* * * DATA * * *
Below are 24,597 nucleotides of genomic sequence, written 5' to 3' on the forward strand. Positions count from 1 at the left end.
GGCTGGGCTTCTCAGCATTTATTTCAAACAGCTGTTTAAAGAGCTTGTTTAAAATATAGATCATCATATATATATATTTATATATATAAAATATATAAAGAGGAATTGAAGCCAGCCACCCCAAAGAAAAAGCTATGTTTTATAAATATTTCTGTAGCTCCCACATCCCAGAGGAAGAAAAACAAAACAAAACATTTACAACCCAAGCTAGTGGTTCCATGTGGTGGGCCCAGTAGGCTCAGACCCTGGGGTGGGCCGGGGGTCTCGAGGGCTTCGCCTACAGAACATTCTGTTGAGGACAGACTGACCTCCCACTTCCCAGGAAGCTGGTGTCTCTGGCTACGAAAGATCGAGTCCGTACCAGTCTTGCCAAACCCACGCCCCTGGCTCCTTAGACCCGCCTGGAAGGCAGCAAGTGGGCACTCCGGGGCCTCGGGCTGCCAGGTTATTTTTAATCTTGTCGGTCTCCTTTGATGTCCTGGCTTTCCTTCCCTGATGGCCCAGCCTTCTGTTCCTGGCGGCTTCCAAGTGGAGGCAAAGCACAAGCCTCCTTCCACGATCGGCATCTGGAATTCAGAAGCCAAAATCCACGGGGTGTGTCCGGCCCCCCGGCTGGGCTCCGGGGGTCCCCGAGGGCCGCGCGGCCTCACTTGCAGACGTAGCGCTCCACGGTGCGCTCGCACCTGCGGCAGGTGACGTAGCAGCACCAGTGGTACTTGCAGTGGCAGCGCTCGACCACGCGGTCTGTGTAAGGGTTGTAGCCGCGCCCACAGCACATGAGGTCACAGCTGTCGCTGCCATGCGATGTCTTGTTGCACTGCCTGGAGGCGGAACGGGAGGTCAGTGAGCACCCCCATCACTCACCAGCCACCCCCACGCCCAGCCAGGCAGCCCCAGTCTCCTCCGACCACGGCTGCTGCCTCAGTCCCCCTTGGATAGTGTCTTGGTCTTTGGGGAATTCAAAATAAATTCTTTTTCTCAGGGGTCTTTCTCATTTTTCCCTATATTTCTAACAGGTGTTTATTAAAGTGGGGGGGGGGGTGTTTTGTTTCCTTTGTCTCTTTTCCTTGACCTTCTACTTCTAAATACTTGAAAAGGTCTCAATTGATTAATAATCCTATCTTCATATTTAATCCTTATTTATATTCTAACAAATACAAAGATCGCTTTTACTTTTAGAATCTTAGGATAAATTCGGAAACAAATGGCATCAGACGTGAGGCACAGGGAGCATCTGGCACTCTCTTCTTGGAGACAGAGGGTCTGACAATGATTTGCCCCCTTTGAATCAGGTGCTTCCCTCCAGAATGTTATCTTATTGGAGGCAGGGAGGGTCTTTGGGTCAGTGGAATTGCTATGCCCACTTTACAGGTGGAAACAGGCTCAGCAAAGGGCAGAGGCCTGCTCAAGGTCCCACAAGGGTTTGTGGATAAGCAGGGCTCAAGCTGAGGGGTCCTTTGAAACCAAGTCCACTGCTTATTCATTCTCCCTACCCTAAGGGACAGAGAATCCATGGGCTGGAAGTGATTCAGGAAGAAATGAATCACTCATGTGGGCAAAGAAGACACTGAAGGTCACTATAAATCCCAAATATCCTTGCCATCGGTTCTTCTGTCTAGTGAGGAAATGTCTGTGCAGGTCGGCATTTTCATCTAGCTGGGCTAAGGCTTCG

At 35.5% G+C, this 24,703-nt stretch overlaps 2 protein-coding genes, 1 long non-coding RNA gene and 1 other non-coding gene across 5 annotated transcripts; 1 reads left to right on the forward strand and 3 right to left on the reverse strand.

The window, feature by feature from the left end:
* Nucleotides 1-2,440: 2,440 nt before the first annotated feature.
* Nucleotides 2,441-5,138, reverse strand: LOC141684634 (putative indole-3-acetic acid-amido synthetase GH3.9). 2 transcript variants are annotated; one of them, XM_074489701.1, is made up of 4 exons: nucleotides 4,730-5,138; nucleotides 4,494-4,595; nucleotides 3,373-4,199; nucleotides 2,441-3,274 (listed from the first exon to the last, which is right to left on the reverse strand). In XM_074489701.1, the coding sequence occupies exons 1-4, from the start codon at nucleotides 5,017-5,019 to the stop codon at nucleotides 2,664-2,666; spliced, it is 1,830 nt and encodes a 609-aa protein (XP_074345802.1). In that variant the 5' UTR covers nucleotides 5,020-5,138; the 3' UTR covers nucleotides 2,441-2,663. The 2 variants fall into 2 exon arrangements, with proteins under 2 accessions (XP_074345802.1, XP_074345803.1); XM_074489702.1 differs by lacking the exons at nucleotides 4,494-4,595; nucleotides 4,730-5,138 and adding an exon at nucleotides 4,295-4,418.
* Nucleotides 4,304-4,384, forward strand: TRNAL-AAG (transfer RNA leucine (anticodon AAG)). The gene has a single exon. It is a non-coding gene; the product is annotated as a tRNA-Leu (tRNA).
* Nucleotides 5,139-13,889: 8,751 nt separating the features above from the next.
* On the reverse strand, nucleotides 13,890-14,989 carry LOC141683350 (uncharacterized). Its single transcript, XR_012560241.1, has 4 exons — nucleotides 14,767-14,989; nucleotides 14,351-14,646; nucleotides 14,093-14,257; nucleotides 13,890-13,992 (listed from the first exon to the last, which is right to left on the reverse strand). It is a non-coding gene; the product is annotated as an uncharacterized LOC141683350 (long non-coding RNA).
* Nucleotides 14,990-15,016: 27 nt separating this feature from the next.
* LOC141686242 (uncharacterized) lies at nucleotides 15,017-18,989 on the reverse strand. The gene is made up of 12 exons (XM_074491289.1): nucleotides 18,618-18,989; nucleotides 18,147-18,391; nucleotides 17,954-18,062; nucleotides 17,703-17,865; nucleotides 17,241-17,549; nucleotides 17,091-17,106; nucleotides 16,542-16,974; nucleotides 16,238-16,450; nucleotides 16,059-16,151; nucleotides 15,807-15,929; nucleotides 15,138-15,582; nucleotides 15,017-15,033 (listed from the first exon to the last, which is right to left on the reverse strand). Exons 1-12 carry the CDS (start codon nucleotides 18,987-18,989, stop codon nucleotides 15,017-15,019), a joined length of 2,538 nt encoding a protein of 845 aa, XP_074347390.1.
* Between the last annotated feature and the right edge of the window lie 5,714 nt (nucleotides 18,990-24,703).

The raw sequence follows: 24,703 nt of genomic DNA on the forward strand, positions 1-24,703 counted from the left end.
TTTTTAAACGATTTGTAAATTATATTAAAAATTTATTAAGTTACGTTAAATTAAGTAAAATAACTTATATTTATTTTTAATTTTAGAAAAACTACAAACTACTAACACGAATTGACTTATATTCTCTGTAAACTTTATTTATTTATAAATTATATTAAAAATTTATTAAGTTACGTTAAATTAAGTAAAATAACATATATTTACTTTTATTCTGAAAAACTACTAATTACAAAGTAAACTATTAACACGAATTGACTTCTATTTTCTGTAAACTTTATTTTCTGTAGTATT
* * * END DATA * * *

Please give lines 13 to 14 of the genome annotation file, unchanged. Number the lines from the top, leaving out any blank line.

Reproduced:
The raw sequence follows: 24,703 nt of genomic DNA on the forward strand, positions 1-24,703 counted from the left end.
TTTTTAAACGATTTGTAAATTATATTAAAAATTTATTAAGTTACGTTAAATTAAGTAAAATAACTTATATTTATTTTTAATTTTAGAAAAACTACAAACTACTAACACGAATTGACTTATATTCTCTGTAAACTTTATTTATTTATAAATTATATTAAAAATTTATTAAGTTACGTTAAATTAAGTAAAATAACATATATTTACTTTTATTCTGAAAAACTACTAATTACAAAGTAAACTATTAACACGAATTGACTTCTATTTTCTGTAAACTTTATTTTCTGTAGTATT